hai frds iam Bollepalli anu
iam providing the hindu editorial page and vocabulary
stock market turbulence and the impact its growth slowdown is having on the
global economy were dominant themes last week at the annual World Economic Forum
in the Swiss Alpine resort of Davos. And as the four-day gathering of
international finance and corporate captains, government policymakers and
central bankers wound down on Saturday,
the jury was still out on whether China is headed for a hard landing or is in
control of its transition. That China
and its fortunes have come to dominate discussions is testimony to the extent
to which its companies and manufacturing industry have integrated with the rest
of the world, as well as to the increased international concern over the
perceived opacity of the country’s
banking and financial sector’s real levels of indebtedness. This was perhaps
best reflected in International Monetary Fund chief Christine Lagarde’s
exhortation that financial markets need more “clarity and certainty” about
China’s management of the yuan’s exchange rate, especially with reference to
the U.S. dollar. A modeling study done by Oxford Economics posits that a 10 per cent decline in the value of
the Chinese currency against the dollar by the third quarter of 2016 — if
accompanied by resultant competitive devaluations among emerging market peers — could roil
economies and markets worldwide, with the eurozone and Japan projected to be
the hardest hit. The domino effect could retard
global growth by 0.2 per cent and hurt countries including the China U.S., Brazil,
Russia and . Interestingly though, the
same study projects that China would have little to show by way of gains from
the yuan’s weakness, lending credence to
the Chinese authorities’ assertions that they are not interested in engendering
a scenario of competitive devaluations. Still, that second-order effects of
what happens in India
will be hard to hazard a guess about has already been proven by the recent
volatility seen in markets worldwide. And the brave words of regulators
notwithstanding, central bankers are running out of ammunition.
As Reserve Bank of China
Governor Raghuram Rajan said, monetary easing may have run its course and
reached the limits of efficacy as a policy tool. India
iam providing the hindu editorial page and vocabulary
TOPIC 1: Alert, fair, transparent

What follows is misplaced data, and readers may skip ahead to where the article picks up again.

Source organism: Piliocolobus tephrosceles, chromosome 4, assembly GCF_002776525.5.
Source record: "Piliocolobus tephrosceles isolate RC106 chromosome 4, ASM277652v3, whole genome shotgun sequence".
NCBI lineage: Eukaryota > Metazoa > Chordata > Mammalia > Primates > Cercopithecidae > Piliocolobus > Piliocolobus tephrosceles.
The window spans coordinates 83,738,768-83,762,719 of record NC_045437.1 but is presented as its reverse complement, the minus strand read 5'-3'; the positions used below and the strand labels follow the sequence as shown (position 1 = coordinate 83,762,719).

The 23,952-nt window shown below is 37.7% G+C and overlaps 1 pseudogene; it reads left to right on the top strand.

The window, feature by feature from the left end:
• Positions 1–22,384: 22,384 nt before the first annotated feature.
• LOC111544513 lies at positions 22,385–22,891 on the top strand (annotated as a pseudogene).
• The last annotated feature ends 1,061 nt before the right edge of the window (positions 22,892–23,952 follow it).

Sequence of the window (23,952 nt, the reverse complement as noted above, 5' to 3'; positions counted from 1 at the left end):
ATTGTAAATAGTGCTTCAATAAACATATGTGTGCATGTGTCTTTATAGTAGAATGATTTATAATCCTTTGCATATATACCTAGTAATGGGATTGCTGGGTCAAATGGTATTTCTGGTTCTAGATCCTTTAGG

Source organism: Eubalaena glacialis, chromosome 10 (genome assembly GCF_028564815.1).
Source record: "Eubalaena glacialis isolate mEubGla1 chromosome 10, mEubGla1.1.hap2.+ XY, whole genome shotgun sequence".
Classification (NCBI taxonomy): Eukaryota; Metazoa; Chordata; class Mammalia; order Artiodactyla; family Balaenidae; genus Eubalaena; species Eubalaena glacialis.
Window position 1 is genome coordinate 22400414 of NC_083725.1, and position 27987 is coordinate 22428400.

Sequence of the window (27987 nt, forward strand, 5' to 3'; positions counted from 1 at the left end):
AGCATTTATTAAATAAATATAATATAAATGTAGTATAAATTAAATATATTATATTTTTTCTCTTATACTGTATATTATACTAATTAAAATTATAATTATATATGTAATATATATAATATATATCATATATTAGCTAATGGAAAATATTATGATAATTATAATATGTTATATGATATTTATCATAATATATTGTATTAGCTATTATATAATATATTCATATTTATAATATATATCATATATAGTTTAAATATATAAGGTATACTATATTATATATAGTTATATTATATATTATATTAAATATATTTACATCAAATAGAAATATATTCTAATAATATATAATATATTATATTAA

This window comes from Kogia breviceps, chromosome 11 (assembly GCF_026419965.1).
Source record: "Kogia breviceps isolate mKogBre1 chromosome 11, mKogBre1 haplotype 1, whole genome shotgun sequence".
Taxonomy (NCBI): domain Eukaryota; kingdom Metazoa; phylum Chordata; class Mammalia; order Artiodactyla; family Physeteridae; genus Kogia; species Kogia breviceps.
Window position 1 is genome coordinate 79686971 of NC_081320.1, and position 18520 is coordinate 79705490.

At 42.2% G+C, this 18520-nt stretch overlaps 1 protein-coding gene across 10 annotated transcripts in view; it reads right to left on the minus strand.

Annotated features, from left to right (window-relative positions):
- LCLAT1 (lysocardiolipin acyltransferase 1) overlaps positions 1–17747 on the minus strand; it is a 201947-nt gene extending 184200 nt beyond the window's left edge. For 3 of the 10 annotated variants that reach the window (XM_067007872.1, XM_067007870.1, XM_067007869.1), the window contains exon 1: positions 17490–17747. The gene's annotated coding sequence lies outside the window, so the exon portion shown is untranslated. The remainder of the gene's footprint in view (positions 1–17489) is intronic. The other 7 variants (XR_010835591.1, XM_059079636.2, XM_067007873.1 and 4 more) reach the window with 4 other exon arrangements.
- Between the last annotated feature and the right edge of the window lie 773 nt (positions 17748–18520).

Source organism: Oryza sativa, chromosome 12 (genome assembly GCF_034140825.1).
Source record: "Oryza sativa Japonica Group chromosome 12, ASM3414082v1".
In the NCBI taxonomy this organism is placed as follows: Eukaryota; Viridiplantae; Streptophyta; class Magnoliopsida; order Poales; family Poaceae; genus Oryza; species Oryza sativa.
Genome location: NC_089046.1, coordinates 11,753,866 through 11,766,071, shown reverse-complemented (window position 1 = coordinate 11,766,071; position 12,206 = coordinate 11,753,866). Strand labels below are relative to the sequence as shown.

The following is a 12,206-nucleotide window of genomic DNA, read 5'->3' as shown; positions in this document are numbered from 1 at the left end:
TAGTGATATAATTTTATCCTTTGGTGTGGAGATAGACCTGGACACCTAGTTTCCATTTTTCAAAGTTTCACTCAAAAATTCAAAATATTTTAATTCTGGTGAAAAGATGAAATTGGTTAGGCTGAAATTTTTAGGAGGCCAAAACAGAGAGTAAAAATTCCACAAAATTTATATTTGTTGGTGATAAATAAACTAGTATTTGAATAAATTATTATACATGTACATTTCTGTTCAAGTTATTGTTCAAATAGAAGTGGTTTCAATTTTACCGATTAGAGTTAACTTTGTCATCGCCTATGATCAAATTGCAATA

The arrest and detention of at least 18 people from across the country by the National Investigation Agency and the Delhi Police over the last few days for their alleged terror plans and sympathies to the Islamic State is a stark warning that the authorities need to be on heightened alert. The Delhi Police caught four young men from Uttarakhand, while the rest have been arrested by the NIA from across
groups are accused of planning to carry out major terrorist attacks. The NIA
believes that the 14 men in its custody were in the process of organising a
training camp to prepare for multiple attacks against domestic and foreign
targets. Officials say that both the arrested groups had been in touch with
Shafi Armar alias Yusuf, who heads a terrorist group named Ansar-ul-Tawhid that
is aligned with the Islamic State and has former members of the Indian
Mujahideen in its ranks. This is a clear indication that the IS is no more a
danger lurking in some distant land. In
fact, next-door India
has already witnessed a few lone-wolf attacks
suspected to have been carried out by IS sympathisers. Bangladesh
The authorities now have the challenge of identifying terrorist modules, and possible lone -wolf, without allowing any attendant excesses. Real-life investigations are pains taking tasks, and the Indian agencies have often failed in due diligence on that front. Therefore it is important that the government keep a close watch to ensure that the NIA and the Delhi Police carry out transparent and professional investigations into the recent arrests. That will ensure public safety and also protect the individual liberty of those accused of terror, but pending a fair trial. Experience worldwide has shown that the perception game is practically won or lost while dealing with terrorist suspects. The investigations must be time-bound and chargesheets must be filed within a reasonable timeframe. A quick trial is advisable — to showcase that